An Alaska city will relocate a statue of a Russian colonist accused of enslaving Alaska Natives while the area was under Russian control two centuries ago.
Assembly members in Sitka on Tuesday night approved moving the statue of Alexander Baranov, an early 19th century governor of Russian Alaska, to inside the Sitka Historical Society Museum. It’s currently located outside the Harrigan Centennial Hall, a civic center.
Albert Duncan, a Sitka resident and Alaska Native, asked the assembly to remove the statue “that causes me, and many of my people, to feel unwelcomed here. And it still causes grief, pain, and it reminds us of our historical trauma.”
Sitka, founded by Baranov in 1804, was the base of operations for fur traders with the Russian-American Company, of which Baranov was chief manager. The period was marked by bloody skirmishes among the Russians, the Tlingits and rival traders from Britain’s Hudson Bay Company.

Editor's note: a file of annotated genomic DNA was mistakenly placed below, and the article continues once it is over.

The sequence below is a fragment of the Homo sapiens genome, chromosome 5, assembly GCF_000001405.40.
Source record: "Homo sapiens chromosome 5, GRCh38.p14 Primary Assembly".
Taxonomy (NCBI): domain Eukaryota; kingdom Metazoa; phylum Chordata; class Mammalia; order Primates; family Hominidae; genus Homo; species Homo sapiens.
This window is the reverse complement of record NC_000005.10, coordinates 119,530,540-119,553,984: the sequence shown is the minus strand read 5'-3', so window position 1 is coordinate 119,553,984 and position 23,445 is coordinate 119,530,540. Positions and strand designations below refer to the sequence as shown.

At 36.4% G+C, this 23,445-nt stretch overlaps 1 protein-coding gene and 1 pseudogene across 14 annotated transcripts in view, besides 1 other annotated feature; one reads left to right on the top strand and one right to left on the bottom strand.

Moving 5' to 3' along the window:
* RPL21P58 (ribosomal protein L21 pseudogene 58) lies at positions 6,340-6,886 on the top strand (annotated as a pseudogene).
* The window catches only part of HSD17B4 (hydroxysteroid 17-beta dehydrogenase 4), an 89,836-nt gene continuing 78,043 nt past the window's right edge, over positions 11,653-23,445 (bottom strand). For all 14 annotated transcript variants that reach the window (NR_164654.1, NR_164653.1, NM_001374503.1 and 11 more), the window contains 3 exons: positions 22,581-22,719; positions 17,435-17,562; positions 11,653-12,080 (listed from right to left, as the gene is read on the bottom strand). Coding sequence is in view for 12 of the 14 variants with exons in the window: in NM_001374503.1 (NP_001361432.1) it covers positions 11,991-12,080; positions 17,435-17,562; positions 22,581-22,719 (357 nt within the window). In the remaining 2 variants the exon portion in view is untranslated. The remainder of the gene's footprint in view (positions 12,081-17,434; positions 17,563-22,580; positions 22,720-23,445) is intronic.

In 1808, Sitka became the capital of Russian America, and it was the site where Russian transferred ownership to the United States in 1867.
The decision to move the statue immediately drew the ire of the Russian ambassador to the United States.
“We are disappointed that, against the backdrop of an overwhelming wave of desecration and demolition of monuments to historical figures during mass protests in the United States, the sculpture of the chief ruler of Russian settlements in North America, erected in 1989, nevertheless fell under the decision to dismantle,” Russian Ambassador Anatoly Antonov posted on the Embassy’s Facebook page.
Antonov said the assembly’s decision did not take into account the Russian-speaking community, but Russia didn’t try to block moving the statue.